Excalibur Ia-2 shell has a unitary blast/fragmentation warhead which incorporates several IM features to mitigate warhead reaction to thermal and mechanical aggressions such as insensitive explosive PBXN-9 (92% HMX, 6% DOA and 2% Hytemp), internal polyethylene liner, lateral venting holes, special packaging. The shell in its container passed bullet impact, fragment impact, fast cook-off and sympathetic reaction tests. It however exhibited a type III reaction in slow cook-off configuration.
155 mm Excalibur Shell in Flight Configuration
Excalibur IM Signature (Packed)
Canada Buying More 'Smart' Munitions to Replenish Libya Mission (www.canada.com – 14 June 2011)
Canada is ordering another 1,000 smart bombs as CF-18 fighters continue to carry out missions against Libya.
The Defence Department recently ordered the equipment needed for more than 1,300 laser-guided smart bombs. That order consisted of specialized nose and tail systems Paveway II – GBU-12, which transform an unguided "dumb bomb" into a laser-guided smart bomb.
The Paveway is fitted on the IM BLU-111 bomb. This bomb is filled with an insensitive cast-cured explosive PBXN-109. (64% RDX, 20% Aluminium and 16% HTPB). BLU-111 exhibits a good IM signature: type IV/V reaction in fast and slow cook-off, type V to bullet impact and a type IV to fragment impact. However it does not pass sympathetic reaction.
A Dassault Rafale carrying six GBU-12 Paveway IIs, plus four MICA AAMs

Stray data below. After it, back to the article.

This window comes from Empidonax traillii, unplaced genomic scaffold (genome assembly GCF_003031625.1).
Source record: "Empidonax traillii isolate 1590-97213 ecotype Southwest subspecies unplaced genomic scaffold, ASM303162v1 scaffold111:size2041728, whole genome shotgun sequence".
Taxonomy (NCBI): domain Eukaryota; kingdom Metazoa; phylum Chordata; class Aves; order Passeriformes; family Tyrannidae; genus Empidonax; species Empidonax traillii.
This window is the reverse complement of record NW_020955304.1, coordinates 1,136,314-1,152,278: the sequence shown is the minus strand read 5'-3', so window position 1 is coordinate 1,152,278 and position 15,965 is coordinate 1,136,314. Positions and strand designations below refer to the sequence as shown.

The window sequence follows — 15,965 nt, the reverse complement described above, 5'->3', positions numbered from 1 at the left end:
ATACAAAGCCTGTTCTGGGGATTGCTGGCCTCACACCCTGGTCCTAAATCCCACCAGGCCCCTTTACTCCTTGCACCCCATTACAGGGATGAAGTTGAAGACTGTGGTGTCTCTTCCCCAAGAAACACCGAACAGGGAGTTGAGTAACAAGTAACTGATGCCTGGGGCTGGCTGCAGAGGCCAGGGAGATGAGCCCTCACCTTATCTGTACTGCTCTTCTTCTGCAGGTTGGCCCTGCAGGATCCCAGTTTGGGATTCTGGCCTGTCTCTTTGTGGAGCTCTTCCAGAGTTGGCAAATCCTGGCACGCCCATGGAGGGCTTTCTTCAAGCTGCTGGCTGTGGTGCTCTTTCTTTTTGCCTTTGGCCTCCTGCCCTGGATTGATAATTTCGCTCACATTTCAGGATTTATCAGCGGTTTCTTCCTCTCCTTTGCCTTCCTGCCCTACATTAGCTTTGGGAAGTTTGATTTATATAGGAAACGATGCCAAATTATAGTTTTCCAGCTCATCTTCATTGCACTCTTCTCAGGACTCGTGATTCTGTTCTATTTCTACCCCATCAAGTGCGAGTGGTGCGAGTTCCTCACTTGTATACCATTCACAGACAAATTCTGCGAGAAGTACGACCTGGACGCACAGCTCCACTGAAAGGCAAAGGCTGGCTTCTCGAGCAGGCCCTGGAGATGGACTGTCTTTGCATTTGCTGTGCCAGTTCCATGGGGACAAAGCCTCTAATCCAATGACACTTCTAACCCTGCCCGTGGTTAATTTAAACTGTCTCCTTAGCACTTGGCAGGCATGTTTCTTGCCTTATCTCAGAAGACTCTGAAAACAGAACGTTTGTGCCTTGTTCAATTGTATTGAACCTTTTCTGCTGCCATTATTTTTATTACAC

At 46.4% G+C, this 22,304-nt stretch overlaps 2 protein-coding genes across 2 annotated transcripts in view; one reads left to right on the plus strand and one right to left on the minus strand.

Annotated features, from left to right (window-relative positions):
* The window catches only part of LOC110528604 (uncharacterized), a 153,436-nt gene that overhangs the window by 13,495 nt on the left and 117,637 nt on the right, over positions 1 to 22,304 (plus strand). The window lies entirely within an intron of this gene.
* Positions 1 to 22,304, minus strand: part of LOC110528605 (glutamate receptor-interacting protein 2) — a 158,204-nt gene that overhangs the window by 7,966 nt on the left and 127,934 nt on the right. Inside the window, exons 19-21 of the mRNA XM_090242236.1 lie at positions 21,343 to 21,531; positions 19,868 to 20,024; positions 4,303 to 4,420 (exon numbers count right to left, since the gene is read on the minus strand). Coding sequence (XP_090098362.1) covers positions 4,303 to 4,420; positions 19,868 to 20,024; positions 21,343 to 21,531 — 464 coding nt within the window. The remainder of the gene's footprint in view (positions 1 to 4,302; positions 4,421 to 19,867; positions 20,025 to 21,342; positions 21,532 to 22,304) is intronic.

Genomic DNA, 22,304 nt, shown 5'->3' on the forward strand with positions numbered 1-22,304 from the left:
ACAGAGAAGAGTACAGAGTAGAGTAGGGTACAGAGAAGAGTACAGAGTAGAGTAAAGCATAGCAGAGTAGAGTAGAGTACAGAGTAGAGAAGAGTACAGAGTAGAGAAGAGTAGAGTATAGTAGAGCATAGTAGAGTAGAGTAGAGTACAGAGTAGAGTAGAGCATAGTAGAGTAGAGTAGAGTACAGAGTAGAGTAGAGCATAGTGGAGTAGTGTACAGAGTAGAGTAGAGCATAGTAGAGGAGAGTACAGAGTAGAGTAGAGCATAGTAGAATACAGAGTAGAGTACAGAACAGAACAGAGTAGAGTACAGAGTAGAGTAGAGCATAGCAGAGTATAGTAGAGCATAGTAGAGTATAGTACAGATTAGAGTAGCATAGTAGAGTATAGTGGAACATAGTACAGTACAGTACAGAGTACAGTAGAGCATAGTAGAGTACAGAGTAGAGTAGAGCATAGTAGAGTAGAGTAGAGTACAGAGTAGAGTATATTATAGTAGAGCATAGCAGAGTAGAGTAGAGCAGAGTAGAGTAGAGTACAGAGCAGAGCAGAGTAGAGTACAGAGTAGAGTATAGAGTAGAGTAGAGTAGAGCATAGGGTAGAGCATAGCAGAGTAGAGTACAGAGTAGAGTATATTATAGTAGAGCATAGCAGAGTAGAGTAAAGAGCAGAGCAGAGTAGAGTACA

Marines order 120mm mortar rounds (www.upi.com – 9 March 2011)
General Dynamics Ordnance and Tactical Systems in Florida will supply the U.S. Marines with 120mm mortar rounds under a contract worth as much as $199 million.
Two delivery orders under the indefinite-delivery/indefinite quantity contract have already been awarded by the Marine's Ordnance and Tactical Systems command, the company said.
The ammunition for the service's Expeditionary Fire Support System is a family of spin-stabilized, insensitive munitions, including high explosive, smoke, illumination and practice rounds.
The rounds share common design elements, as well as a common primer and propelling charge.
The Expeditionary Fire Support System is a light, mobile and vertically transportable indirect fire support system designed for missions requiring tactical versatility, speed and close-in fire support. The system is composed of a pair of Prime Mover vehicles, a 120mm M327 mortar weapon, the four-round family of munitions and an ammunition trailer.
The mortar IM signature has been improved over former Composition B versions to be safe for transport on sea and air. The shells are filled with insensitive PBXW-128 cast‑cured composition (77% HMX and 23% binder). HE rounds are packed in PA117 containers which include blow out panels, foam packaging that melts in cook-off environment to prevent insulation of heat. Their IM signature has been evaluated in packed configuration. They passed slow cook-off, bullet impact and sympathetic reaction but exhibited a type III reaction to fragment impact and a type IV to fast-cook-off.
Tractor Vehicle and 120 mm Rifled Mortar Trailer
120 mm Mortar Round in its Packaging